Explaining Beyond the Game

Magic is a very difficult thing to explain. Not just the actual rules—I don’t even make it that far. I’m talking about trying to explain Magic as an important part of your life.

As I become increasingly involved with the community, the people I know are growing more curious about what I’m doing. These are professors, fellow students, relatives—nongamers.

For a long time, I had no idea how to communicate the power of the game. Gavin Verhey framed it in terms of the benefits that a pro player experiences, but that’s not an accurate reflection of the average Magic player’s experience. I tried explaining the mechanics or the flavor, hoping to spark some of the awe that I first felt when discovering the game, but I was answered only by benignly puzzled smiles.

Shivan Dragon
Then it occurred to me: When those mechanics and flavor first drew me in, I was fourteen years old. When I described them, I was trying to communicate a young teenager’s sense of wonder to adults. What I got out of the game then was completely different from what I get now and from these other people would be likely to be interested in.

So what was I getting out of the game now that I’m in my mid-twenties? And the answer came to mind immediately: a sense of community. To me, the community is key; I’m not the kind of person who sits at home planning new decks or playing Duels of the Planeswalkers. In my mind, to play Magic is to talk about Magic, to write about Magic, and to get together and celebrate it.

Now, when nongamers ask about the game, I instead talk about the community. I know that my well-being is linked to how connected I’m feeling to my communities of choice, and research bears this out (Nowell & Boyd 834). It seems that most people had no idea what a rich, connected culture surrounds this (relatively) simple game.

According to researchers, “Sense of community is a feeling that members have of belonging, a feeling that members matter to one another and to the group, and a shared faith that members' needs will be met through their commitment to be together” (McMillan 1976, qtd. in McMillan & Chavis 9).

They broke the sense of community into four separate elements: membership, integration and fulfillment of needs, influence, and a shared emotional connection. To understand (and explain) what the community does for you, it helps to look at these elements one by one:

Element 1: Membership

Metallic Sliver
How do we fit in?

Membership may be the most straightforward of the four elements. As one researcher points out, the idea of the in-group “ . . . intuitively seems to be a necessary part of any definition of community; to have a sense of community, one must first belong to a community” (Obst, Zinkiewicz, & Smith 89). However, real membership goes beyond artificial boundaries and labels. The concept encompasses several different factors that all contribute to a general feeling of belonging.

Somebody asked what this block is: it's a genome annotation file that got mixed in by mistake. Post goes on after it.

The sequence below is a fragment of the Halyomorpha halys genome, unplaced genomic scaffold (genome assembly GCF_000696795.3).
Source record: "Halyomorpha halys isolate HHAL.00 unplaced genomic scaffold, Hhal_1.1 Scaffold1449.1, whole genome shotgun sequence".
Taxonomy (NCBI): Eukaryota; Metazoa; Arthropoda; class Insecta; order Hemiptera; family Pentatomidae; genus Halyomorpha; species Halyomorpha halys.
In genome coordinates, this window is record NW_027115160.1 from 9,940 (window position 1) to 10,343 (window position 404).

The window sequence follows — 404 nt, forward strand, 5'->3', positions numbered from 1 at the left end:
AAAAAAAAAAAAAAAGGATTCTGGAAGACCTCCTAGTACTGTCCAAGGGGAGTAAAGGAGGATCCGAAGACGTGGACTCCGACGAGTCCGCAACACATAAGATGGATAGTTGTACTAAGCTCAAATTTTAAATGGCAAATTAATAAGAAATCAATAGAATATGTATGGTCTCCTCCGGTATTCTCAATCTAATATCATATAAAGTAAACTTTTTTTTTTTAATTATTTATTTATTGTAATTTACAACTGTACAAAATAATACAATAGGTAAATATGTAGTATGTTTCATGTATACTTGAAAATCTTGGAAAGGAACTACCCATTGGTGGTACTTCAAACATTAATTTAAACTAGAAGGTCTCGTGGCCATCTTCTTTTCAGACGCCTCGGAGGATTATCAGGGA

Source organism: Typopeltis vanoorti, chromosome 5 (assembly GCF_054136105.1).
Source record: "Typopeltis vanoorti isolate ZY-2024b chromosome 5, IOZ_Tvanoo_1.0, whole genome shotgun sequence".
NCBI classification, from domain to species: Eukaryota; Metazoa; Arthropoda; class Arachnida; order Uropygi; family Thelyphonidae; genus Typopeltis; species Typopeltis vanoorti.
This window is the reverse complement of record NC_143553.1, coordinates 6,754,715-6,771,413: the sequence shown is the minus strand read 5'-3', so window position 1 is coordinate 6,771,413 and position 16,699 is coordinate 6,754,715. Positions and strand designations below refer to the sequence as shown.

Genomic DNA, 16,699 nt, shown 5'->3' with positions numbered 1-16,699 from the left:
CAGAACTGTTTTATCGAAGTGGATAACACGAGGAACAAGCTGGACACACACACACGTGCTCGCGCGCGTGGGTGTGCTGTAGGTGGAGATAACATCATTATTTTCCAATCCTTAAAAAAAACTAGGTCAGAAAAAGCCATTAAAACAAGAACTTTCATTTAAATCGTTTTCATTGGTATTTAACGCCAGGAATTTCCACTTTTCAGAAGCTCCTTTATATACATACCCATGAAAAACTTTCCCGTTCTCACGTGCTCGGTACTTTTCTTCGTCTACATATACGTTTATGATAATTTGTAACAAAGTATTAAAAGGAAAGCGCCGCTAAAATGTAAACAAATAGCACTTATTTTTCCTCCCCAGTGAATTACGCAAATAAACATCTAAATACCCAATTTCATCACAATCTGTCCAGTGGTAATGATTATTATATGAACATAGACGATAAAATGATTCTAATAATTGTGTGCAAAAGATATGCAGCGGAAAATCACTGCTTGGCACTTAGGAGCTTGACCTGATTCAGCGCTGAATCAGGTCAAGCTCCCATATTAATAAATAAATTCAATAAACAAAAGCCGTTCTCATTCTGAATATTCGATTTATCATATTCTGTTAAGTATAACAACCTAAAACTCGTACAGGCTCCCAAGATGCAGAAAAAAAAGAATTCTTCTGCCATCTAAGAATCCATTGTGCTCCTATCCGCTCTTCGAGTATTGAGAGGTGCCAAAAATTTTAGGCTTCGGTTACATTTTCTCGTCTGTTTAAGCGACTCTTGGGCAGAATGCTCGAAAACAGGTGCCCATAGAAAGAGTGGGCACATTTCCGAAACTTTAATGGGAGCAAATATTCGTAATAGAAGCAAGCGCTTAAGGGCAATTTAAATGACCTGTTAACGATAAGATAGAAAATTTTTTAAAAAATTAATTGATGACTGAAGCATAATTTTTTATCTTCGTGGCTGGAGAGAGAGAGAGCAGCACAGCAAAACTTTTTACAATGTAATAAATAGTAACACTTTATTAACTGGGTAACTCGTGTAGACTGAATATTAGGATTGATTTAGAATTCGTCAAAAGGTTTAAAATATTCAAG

Self-identification is an important one—the fact that you play Magic doesn’t mean you identify with the group. In my Geek Shame article, I talked about how, when something like Magic is a passion of yours, it becomes a significant part of your identity. Likewise, the strong sense of group identity is an important part of membership. Not only are you a Magic player, but you can confidently say that Magic players are “your group” (McMillan & Chavis 10).

That’s not really something you can say lightly. Investment is a key part of membership, and Magic is nothing if not an investment. We invested time and energy in learning a complex game and in seeking out a community to play in. We earned our spot there, and that makes both us and the people around us value our connection (McMillan, qtd. in McMillan & Chavis 10).

Element 2: Integration and Fulfillment of Needs

Elvish Archdruid
How do we help each other?

When I first read this section, I was confused by the integration part of integration and fulfillment of needs. Fulfillment of needs (or wants) made sense to me when I thought about my relationship with the community—I want a fun hobby, and the Magic community provides that. I want like-minded people to make friends with. I want a fun and encouraging environment to practice my writing and research skills. Clearly, many of my needs are being met. But what is this integration?

It became clear in the very last line of the section: “A strong community is able to fit people together so that people meet others' needs while they meet their own.” (McMillan & Chavis 13). When two people come together to play, it’s not as if one is doing the other a favor—each needs an opponent, so their needs are in balance.

Likewise, new players need experienced players to show them the ropes (and often to provide them with their first cards), but experienced players need new players to keep the game alive. Local game stores and online communities connect people who wouldn’t otherwise be connected, giving people a chance to find what they need and share what they have.

It is becoming increasingly easy to find examples of people reaching a hand out to others within the community. Gamers Helping Gamers has begun distributing its scholarships. Last Saturday, a store ran a tournament to benefit a regular player who had been in a serious car accident. Magic already has a fairly strong sense of community for most people, but this is the area where I really anticipate seeing growth in the years to come.